Men and women who start running competitively when they are in their 50s can be as swift, lean and well-muscled within a decade as competitive older runners who have trained lifelong, according to a buoying new study of the physiques and performances of a large group of older athletes.
The findings suggest that middle age is not too late to take up intense exercise training and begin banking many of the health and aging benefits of being an athlete.
Already, a wealth of research indicates that older athletes — known as masters — age differently than older people who are sedentary. Past studies show that competitive athletes in their 60s, 70s, 80s and even 90s tend to have more and healthier muscle mass, stronger hearts and much less body fat than non-athletes of the same age.
In essence, masters athletes represent “the model of healthy aging,” says Jamie McPhee, a professor of musculoskeletal physiology at Manchester Metropolitan University in England, who led the new study. “They have fewer long-term health conditions” than aging non-athletes, he says, “take fewer medications, have fewer hospital or medical visits, and their physical function is excellent.”
But many past studies of masters athletes have looked at participants, mostly men, who have trained for decades. Whether those of us whose work and family commitments, disinterest, ill health or long-term procrastination discouraged us from being serious competitive athletes earlier can start training in midlife and catch up to longer-term competitors’ performance and health has not been clear.
So, for the new study, which was published in August in Frontiers in Physiology, Dr. McPhee and his colleagues decided to find out. For more than a decade, he and his colleagues already had been studying the muscle and bone health of masters athletes, especially runners. Each of these runners had been at least 60 when he or she joined the study, and the researchers’ data showed that most displayed substantially greater muscle mass — although not necessarily bone density — than less-active older people.
Now they turned to this existing trove of data to look into whether it mattered, for health and performance, when athletes started training. The scientists focused on older distance runners for whom they already had extensive data about body composition, including their bone densities, muscle mass and body-fat percentages, as well as answers to lengthy questionnaires detailing how often and intensely the athletes had trained in every decade of their lives, beginning at the age of 18.
The records also tracked each runner’s times and placings in major races from the past two years. The runners had competed in a variety of distances, from the 800 meters to the marathon.
The scientists now gathered records for 150 of these masters runners and divided them into two groups, depending on when the athletes had begun training. One group, the early starters (mostly men), had been racing throughout adulthood, having often begun running as teenagers.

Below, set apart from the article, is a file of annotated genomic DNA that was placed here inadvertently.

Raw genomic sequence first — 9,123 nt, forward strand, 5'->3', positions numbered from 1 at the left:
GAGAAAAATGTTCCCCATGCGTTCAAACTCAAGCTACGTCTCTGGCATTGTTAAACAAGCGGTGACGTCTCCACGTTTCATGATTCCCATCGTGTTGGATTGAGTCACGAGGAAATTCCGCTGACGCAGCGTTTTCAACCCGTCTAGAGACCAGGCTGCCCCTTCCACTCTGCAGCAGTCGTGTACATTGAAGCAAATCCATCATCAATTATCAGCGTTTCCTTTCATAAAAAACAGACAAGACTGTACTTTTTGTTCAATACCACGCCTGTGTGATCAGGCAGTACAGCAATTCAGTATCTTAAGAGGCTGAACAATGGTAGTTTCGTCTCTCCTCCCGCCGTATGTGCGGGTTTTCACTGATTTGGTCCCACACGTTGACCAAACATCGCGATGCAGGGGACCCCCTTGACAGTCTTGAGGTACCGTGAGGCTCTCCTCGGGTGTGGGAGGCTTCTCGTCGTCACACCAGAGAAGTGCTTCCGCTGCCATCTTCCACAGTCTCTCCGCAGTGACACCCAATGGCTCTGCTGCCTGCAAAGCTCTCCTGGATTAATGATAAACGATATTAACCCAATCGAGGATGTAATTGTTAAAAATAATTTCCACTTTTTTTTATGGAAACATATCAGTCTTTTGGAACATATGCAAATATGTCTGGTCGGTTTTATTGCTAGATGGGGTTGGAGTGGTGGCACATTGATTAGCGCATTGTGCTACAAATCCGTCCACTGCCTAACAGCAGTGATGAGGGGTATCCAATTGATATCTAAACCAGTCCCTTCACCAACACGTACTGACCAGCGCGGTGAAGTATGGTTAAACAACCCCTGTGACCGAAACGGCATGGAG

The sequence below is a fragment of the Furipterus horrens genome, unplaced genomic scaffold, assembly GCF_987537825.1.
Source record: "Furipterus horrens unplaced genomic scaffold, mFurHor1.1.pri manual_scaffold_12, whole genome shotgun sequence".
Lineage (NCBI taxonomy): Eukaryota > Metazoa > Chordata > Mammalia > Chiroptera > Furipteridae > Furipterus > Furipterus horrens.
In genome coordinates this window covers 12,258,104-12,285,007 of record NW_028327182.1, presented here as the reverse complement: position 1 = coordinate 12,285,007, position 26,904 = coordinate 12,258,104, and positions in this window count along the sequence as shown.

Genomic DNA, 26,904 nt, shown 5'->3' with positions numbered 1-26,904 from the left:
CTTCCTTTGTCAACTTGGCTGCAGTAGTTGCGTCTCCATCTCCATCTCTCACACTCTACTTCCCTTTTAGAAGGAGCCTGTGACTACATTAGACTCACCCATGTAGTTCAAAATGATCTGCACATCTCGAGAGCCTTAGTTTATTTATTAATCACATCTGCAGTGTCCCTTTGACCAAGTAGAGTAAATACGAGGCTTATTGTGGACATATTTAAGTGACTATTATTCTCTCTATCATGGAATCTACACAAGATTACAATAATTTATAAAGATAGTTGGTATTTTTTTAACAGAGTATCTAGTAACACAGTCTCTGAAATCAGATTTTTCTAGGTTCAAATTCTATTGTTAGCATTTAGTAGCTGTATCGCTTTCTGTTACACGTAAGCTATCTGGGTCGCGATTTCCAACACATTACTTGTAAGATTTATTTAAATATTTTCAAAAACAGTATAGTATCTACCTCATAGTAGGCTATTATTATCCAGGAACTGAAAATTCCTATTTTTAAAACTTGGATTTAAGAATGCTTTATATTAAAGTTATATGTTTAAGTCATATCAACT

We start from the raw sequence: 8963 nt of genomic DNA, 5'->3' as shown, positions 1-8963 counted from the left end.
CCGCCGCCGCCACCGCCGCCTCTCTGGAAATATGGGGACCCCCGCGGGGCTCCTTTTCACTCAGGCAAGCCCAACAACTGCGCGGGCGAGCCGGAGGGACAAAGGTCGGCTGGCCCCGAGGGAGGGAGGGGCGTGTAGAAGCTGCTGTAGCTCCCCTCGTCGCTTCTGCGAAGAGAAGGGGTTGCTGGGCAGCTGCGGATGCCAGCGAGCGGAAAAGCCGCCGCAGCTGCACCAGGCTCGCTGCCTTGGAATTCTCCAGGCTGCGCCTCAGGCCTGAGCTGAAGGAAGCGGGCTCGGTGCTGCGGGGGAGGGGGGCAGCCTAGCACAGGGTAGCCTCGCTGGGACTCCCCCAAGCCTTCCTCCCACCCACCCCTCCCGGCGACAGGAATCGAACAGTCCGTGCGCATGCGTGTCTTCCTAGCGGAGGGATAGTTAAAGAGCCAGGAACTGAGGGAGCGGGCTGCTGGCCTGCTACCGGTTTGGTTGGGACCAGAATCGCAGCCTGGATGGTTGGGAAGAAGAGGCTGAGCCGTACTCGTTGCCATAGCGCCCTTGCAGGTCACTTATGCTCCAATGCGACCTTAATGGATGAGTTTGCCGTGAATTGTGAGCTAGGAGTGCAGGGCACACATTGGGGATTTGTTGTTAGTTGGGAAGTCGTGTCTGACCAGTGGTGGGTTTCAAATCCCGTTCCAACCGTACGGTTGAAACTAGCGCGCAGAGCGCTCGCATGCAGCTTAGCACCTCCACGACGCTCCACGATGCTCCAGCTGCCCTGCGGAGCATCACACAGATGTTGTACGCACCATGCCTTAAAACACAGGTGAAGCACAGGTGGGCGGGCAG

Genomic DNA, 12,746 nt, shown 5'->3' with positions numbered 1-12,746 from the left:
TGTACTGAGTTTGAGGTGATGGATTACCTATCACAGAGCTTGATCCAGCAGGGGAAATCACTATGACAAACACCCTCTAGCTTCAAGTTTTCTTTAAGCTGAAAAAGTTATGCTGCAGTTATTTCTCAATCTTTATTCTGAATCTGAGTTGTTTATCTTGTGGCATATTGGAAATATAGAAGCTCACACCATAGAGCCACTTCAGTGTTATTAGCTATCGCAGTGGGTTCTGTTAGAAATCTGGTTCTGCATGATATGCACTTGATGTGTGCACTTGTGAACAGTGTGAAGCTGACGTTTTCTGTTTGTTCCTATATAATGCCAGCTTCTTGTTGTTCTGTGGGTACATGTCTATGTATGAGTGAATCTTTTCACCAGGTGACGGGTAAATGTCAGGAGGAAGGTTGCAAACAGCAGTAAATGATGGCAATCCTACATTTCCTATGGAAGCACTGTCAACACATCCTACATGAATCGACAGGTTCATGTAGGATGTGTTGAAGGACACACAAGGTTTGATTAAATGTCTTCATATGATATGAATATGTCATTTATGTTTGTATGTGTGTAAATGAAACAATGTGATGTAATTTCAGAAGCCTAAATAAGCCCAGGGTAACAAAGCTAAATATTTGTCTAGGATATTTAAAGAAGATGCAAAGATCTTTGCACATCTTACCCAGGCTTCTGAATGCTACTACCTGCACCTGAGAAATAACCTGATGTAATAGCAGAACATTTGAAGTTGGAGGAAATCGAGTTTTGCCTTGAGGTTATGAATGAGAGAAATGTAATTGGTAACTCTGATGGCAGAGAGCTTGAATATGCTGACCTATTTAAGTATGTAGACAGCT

The latecomers, on the other hand, had not begun training and racing until they were at least 50, leaving them 20 or 30 years behind the early starters. Interestingly, while both groups included men and women, the latecomers featured a much larger percentage of women.
The researchers also gathered data about the body compositions of 59 inactive older men and women from a separate, long-term study of health and aging to provide a control group.
Finally, the researchers compared the health and performance parameters of the runners in each group to one another and to the controls.
And they found surprisingly few distinctions among the athletes. The runners’ finishing times barely differed, whether they had been training for 30 years or fewer than 10. Both groups of runners also showed about 12 percent greater muscle mass in their legs than the inactive control group and about 17 percent less body fat.
Only with bone density were the latecomer runners at a disadvantage. Their spinal bone density tended to be lower than among the control group or the long-term runners (whose spinal densities were comparable). The reasons are not clear, Dr. McPhee says, although they could relate to this group’s gender makeup.
The upshot is that it does seem to be “possible to catch up with those who have trained several decades longer,” Dr. McPhee says.
There are caveats, though. This study did not look at sports other than running or at markers of health apart from muscles and bones. It also did not delve into participants’ genetics or their physiques before they joined the study, either of which could have uniquely fitted them to become older athletes and might not apply to the rest of us.
Perhaps most important, the runners trained often and intensively once they took up the sport, working out five or six times per week, usually with a running club.
“They were very committed to training,” Dr. McPhee says.
But even with these provisos, the study’s findings are encouraging, he says, suggesting that, whatever our age, it may not be too late for us to become healthier and, if we so choose, late-blooming athletes.